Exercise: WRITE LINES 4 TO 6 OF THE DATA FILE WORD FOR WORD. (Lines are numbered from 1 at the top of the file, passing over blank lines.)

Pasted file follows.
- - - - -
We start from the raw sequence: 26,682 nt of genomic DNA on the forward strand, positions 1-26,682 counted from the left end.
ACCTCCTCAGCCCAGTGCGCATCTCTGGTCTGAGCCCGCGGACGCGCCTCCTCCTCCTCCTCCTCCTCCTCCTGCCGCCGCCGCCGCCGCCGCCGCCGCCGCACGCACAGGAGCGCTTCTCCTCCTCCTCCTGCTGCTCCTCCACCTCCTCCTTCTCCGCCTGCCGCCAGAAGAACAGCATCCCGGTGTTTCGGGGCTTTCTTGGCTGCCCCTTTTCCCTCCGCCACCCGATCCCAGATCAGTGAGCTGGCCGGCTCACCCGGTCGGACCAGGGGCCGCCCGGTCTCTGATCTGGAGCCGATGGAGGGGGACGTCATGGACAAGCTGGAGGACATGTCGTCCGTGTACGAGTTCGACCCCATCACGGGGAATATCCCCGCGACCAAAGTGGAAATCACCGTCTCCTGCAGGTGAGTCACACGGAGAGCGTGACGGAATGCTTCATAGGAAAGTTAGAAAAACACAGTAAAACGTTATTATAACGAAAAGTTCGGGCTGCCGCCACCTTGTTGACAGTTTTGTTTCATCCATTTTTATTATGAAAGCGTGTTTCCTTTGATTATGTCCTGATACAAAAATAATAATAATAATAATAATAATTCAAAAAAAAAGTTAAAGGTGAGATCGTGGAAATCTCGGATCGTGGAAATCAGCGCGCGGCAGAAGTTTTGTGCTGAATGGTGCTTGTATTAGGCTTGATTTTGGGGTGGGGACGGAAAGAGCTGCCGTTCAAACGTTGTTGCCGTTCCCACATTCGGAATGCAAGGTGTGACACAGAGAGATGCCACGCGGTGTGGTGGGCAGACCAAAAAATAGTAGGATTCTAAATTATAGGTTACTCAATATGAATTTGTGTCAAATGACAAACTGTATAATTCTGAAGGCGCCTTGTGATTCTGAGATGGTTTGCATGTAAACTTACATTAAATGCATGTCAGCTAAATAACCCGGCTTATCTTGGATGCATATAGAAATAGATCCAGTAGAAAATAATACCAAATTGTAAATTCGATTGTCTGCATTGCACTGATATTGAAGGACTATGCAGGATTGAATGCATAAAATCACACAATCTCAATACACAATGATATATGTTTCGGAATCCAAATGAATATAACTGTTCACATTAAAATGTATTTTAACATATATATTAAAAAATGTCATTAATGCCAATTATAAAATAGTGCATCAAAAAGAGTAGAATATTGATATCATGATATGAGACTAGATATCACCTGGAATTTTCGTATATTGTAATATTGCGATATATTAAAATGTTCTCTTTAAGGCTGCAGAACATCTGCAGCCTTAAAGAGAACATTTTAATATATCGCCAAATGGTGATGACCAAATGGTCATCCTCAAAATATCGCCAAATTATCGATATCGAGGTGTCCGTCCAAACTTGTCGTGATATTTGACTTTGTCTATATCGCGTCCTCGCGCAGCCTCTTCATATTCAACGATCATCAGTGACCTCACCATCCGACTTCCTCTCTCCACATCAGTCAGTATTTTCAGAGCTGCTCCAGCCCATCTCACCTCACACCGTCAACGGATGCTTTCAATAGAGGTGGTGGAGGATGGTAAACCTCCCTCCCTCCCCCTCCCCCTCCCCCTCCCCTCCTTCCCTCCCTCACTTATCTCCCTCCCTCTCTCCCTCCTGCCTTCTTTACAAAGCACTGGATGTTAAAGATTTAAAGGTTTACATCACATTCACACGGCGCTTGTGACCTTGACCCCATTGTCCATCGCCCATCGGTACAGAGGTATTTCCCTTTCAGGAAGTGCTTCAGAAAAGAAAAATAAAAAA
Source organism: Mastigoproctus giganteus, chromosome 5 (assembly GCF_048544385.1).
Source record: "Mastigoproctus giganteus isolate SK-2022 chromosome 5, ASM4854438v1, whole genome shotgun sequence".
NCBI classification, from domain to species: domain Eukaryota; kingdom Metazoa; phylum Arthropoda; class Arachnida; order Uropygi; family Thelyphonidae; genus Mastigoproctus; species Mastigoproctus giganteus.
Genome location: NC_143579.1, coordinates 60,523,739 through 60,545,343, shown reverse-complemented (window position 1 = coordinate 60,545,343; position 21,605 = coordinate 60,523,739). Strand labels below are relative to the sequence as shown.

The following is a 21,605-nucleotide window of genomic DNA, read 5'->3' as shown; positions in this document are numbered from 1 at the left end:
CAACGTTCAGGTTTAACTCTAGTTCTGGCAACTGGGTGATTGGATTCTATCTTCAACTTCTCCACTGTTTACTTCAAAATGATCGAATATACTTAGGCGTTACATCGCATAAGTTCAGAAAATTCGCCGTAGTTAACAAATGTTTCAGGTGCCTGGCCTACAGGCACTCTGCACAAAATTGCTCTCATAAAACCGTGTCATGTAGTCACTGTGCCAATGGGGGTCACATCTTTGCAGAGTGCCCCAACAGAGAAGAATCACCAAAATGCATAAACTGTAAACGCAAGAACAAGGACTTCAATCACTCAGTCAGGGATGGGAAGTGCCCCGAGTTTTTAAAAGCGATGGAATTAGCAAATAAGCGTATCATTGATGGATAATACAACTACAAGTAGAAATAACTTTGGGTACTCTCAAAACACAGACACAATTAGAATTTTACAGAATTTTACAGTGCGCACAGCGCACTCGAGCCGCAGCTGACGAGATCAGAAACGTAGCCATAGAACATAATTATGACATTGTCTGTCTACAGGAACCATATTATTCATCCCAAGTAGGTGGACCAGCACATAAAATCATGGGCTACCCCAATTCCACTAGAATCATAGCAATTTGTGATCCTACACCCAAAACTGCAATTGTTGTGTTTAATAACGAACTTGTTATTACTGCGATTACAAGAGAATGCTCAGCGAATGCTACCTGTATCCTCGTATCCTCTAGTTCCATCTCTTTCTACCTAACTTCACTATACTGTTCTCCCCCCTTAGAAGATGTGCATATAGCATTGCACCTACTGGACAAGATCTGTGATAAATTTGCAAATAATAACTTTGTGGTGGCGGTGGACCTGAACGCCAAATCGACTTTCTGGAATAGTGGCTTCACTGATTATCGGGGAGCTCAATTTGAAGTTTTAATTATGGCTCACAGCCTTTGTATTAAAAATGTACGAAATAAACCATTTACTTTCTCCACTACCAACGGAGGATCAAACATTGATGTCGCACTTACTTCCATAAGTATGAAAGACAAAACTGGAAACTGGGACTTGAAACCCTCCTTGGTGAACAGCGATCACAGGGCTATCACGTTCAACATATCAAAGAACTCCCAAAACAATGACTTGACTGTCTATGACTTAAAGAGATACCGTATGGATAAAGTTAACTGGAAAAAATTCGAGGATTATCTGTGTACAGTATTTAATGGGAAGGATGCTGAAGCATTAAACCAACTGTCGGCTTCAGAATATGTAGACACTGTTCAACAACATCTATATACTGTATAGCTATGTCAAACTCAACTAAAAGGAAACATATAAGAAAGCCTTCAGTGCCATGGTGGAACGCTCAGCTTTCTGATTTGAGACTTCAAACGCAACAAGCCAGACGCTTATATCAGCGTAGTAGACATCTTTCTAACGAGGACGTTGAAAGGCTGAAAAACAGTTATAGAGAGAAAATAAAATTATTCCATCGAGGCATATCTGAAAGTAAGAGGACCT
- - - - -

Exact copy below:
Source record: "Mastigoproctus giganteus isolate SK-2022 chromosome 5, ASM4854438v1, whole genome shotgun sequence".
NCBI classification, from domain to species: domain Eukaryota; kingdom Metazoa; phylum Arthropoda; class Arachnida; order Uropygi; family Thelyphonidae; genus Mastigoproctus; species Mastigoproctus giganteus.
Genome location: NC_143579.1, coordinates 60,523,739 through 60,545,343, shown reverse-complemented (window position 1 = coordinate 60,545,343; position 21,605 = coordinate 60,523,739). Strand labels below are relative to the sequence as shown.